There are two Scotlands. One is the Scotland that people imagine and dream about: wind-swept landscapes, raging seas, rain, mist, then brilliant sun. People who have thick brogues, thin legs that stick out from under kilts, a wicked sense of humor, and a penchant for smooth, aged whisky. Bagpipes that are played to encourage the troops, terrify the enemy, or inspire tourists who have never heard their mighty power. A Robert Burns poem that is recited while a long knife is quickly inserted into a steaming haggis. Scottish-French-Asian fusion dishes that pop and surprise on the palate. On the remote isles of Skye and Mull, long-haired Highland cows roam and sometimes outnumber the inhabitants. Hikers, bikers and kayakers gear up, party down, and explore the fog-shrouded terrain. The drama of the Edinburgh castle and the deep history of the Royal Mile, with its medieval buildings, churches, closes, red phone booths, shops, and ghost tours.
The second Scotland is the one that really exists: wind-swept landscapes, raging seas, rain, mist, then brilliant sun. People who have thick brogues, think legs that stick out from under kilts ...you see, the Scotland of your dreams is very much like the real one. Your Scottish dreams are real. Real Scotland is dreamy. Slainte! We lift a glass to toast Scotland.
Photographers ELLEN BARONE and PAUL ROSS take you there with this just-back-from-Scotland slideshow....ENJOY.
To launch your own Scotland adventure visit www.VisitScotland.com.
Credits: Words by Judith Fein, photography by Paul Ross and Ellen Barone
When I was twenty I got on a plane and went to Edinburgh, Scotland, to live for a year. It was 1978 and I had just graduated from college and was headed to Scotland because I had won a fellowship from a foundation that wrote me a check for $6,000 and said have a good time. I had to do a project outside the United States and I chose one in Scotland because it seemed more exotic than England and yet they still spoke English. Kind of.
words + photos by Elyn Aviva
It was a light and stormy night in late June, 2006, the second light and stormy night since we had arrived at the edge of nowhere. We had traveled for days to reach the Isle of Lewis, most northern isle of the Scottish Western Isles, to witness a rare astronomical event called the Lunar Standstill. Raw and rough, the wind felt as if it had blown in from around the world—and it had, for there was nothing in the Atlantic to slow it down.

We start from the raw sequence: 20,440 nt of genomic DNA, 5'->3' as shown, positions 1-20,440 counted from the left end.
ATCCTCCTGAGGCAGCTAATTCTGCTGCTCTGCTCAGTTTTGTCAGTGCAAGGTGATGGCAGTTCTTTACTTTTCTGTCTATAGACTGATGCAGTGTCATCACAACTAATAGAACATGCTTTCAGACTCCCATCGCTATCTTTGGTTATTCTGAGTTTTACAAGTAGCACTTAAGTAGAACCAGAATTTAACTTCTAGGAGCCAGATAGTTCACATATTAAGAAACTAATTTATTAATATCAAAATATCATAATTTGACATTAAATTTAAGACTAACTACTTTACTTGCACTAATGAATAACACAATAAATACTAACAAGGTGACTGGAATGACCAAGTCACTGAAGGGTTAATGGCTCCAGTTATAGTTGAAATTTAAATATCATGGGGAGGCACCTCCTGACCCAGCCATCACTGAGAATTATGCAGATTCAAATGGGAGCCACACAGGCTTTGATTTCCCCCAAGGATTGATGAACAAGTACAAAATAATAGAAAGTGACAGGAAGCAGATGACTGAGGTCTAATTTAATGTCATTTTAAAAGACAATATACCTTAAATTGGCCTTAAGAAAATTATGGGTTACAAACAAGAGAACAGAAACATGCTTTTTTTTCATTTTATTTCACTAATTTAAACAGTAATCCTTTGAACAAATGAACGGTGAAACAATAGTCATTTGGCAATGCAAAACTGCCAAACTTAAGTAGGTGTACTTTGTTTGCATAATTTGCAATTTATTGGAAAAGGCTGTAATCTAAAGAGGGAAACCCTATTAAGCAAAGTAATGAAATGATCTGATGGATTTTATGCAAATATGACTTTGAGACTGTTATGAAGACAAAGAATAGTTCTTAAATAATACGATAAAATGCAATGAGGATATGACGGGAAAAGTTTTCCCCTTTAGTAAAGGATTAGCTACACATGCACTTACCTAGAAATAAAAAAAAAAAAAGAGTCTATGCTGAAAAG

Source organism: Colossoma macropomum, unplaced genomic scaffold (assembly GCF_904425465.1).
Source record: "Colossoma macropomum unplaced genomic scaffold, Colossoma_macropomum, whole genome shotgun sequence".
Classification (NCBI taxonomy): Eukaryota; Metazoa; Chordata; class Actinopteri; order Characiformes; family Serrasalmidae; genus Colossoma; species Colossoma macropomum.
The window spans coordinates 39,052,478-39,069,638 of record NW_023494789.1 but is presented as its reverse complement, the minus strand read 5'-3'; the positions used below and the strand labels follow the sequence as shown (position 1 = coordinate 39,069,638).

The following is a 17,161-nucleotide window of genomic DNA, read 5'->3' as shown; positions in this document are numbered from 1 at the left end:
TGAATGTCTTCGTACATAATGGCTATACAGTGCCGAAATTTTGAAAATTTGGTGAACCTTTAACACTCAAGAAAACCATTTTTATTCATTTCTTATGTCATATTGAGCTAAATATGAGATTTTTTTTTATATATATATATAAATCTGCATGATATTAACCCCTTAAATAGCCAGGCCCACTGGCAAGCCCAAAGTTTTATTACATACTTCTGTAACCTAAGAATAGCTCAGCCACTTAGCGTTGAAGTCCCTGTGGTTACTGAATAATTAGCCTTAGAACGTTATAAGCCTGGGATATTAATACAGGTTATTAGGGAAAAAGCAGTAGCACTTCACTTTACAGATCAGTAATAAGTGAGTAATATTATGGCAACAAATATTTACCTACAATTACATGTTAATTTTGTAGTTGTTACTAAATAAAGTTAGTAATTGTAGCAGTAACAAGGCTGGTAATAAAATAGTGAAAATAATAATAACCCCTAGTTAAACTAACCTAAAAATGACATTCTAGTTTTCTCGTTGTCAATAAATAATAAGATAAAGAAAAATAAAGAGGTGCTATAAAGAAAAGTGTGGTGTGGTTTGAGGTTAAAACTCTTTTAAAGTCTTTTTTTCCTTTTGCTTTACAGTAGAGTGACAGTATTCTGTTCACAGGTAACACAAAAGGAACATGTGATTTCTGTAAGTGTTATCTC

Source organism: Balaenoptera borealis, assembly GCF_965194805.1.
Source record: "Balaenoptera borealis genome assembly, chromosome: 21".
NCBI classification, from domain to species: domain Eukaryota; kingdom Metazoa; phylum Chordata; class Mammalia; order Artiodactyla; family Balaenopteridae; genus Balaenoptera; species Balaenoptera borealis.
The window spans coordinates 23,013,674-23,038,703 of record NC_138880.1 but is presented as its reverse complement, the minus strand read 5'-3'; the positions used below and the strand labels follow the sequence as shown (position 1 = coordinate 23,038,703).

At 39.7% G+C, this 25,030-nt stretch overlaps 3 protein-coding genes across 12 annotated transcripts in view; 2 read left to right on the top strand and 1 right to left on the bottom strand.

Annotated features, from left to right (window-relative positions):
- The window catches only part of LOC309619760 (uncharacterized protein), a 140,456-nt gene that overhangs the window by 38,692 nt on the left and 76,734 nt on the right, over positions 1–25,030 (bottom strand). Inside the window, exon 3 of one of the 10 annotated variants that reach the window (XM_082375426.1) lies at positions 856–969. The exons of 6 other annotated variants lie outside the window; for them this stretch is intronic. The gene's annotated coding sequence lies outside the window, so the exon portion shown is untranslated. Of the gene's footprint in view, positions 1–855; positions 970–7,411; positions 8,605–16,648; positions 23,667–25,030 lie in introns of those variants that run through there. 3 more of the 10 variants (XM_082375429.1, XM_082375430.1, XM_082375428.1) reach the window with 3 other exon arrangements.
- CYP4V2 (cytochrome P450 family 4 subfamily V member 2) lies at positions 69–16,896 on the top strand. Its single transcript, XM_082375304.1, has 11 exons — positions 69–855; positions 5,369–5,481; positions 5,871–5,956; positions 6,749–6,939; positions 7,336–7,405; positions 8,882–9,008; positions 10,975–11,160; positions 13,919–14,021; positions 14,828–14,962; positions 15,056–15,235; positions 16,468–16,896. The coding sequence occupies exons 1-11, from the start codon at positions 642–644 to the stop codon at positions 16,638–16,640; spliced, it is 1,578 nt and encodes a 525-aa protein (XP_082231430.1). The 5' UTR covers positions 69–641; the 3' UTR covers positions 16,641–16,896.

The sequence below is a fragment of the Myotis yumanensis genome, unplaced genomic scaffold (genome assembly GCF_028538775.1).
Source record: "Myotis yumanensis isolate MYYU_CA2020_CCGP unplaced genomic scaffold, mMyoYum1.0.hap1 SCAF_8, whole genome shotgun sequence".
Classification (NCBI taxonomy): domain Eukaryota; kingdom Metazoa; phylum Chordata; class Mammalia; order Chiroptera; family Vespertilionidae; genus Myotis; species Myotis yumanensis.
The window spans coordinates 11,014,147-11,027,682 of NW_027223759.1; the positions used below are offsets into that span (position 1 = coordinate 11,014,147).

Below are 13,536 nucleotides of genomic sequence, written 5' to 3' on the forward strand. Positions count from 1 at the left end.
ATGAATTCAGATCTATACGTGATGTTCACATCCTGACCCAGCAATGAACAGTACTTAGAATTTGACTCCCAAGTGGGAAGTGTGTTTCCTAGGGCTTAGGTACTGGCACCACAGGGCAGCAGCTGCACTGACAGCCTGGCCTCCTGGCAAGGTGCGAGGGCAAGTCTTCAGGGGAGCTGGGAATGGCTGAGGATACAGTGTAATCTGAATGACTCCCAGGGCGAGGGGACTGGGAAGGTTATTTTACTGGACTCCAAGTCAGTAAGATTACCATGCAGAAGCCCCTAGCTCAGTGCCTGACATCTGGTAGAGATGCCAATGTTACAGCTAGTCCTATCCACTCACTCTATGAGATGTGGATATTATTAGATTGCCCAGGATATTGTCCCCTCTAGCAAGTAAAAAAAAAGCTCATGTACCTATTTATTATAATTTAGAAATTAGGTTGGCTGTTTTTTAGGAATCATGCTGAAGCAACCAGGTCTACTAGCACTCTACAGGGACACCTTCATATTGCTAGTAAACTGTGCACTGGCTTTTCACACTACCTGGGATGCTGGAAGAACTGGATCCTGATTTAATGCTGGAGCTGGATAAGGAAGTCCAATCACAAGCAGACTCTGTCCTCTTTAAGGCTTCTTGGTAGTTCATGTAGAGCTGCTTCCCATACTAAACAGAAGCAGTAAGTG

We had journeyed by bus and ferry and car to stand before the Standing Stones of Calanais (aka Callanish), to participate in the once-every-18.61 years Lunar Standstill. The pale sun would set around 11 pm, and then the full moon would skim the southern horizon, go behind Sleeping Beauty Hill, and come out again—giving the appearance of a double rising—and shine between two tall stones in the central stone ring. Archeo-astronomers believe this marking of the movements of the moon gave the builders important power 5000 years ago.
Calanais consists of a slightly squashed central ring, four radiating stone arms, and an underground, box-shaped cairn. The central megaliths stand 8-12 feet high, their uneven silhouettes resembling a Rorscharch test. Was it a temple? A cemetery? A community center? A calendar? Nobody knows for sure. The silent stones reveal their purpose slowly, if at all.
We couldn’t wait to see the Lunar Standstill, but wait we had to. The night before, icy rain had ruined our chances. We hoped for better the second night, but the moon had coyly disappeared behind a layer of clouds, only occasionally peeking out. The event was taking place right before our eyes, but we couldn’t see it.
We had been drawn to this desolate distant land because we wanted to experience what the ancients had experienced (whatever that might have been) millennia ago. We were not alone in that desire. Shivering dreadlocked tie-dyed youth chanted and drummed to the moon, equally determined to have an experience. Nor were we and they the only watchers on that wild and windy night. A choir of Church of Scotland youth clung together, courageously singing “Amazing Grace” against the encroaching pagan forces. As if intimidated by such competing claims, the moon scuddled behind another back-lit cloud and stayed there.
At the end of the stone-lined path that led north from the ring of monoliths, a group of blanket-wrapped elders sat on chairs, impatient with those who blocked their view back down the aisle. Oblivious to their muttered complaints, a photographer set up his tripod in front of them. He pointed his camera toward Sleeping Beauty, waiting for a momentary glimpse of the moon gleaming between two grey and glistening stones. They looked like giant fingers pointing at the sky.